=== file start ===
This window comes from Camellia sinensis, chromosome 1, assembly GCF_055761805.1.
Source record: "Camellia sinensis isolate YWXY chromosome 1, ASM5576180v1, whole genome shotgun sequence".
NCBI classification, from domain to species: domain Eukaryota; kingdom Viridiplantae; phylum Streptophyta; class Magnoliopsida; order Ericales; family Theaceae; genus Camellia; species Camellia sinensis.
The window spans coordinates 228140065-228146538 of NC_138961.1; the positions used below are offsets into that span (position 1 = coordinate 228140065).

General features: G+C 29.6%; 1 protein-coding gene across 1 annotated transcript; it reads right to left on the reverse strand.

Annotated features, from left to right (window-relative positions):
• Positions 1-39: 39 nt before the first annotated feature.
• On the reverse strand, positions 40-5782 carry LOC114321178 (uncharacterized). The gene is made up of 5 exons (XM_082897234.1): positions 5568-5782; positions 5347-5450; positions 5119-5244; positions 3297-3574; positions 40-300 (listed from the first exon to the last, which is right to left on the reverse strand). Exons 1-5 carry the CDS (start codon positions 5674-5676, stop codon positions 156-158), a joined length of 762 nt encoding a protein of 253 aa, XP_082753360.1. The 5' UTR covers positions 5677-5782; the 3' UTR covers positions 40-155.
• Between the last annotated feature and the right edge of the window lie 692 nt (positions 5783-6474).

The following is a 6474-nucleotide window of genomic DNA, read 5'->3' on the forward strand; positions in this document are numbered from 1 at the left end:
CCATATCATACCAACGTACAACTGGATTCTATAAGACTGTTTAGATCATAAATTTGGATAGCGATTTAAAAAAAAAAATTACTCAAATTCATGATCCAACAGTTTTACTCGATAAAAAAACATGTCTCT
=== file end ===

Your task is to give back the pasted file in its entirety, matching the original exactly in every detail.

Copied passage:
This window comes from Camellia sinensis, chromosome 1, assembly GCF_055761805.1.
Source record: "Camellia sinensis isolate YWXY chromosome 1, ASM5576180v1, whole genome shotgun sequence".
NCBI classification, from domain to species: domain Eukaryota; kingdom Viridiplantae; phylum Streptophyta; class Magnoliopsida; order Ericales; family Theaceae; genus Camellia; species Camellia sinensis.
The window spans coordinates 228140065-228146538 of NC_138961.1; the positions used below are offsets into that span (position 1 = coordinate 228140065).

General features: G+C 29.6%; 1 protein-coding gene across 1 annotated transcript; it reads right to left on the reverse strand.

Annotated features, from left to right (window-relative positions):
• Positions 1-39: 39 nt before the first annotated feature.
• On the reverse strand, positions 40-5782 carry LOC114321178 (uncharacterized). The gene is made up of 5 exons (XM_082897234.1): positions 5568-5782; positions 5347-5450; positions 5119-5244; positions 3297-3574; positions 40-300 (listed from the first exon to the last, which is right to left on the reverse strand). Exons 1-5 carry the CDS (start codon positions 5674-5676, stop codon positions 156-158), a joined length of 762 nt encoding a protein of 253 aa, XP_082753360.1. The 5' UTR covers positions 5677-5782; the 3' UTR covers positions 40-155.
• Between the last annotated feature and the right edge of the window lie 692 nt (positions 5783-6474).

The following is a 6474-nucleotide window of genomic DNA, read 5'->3' on the forward strand; positions in this document are numbered from 1 at the left end:
CCATATCATACCAACGTACAACTGGATTCTATAAGACTGTTTAGATCATAAATTTGGATAGCGATTTAAAAAAAAAAATTACTCAAATTCATGATCCAACAGTTTTACTCGATAAAAAAACATGTCTCT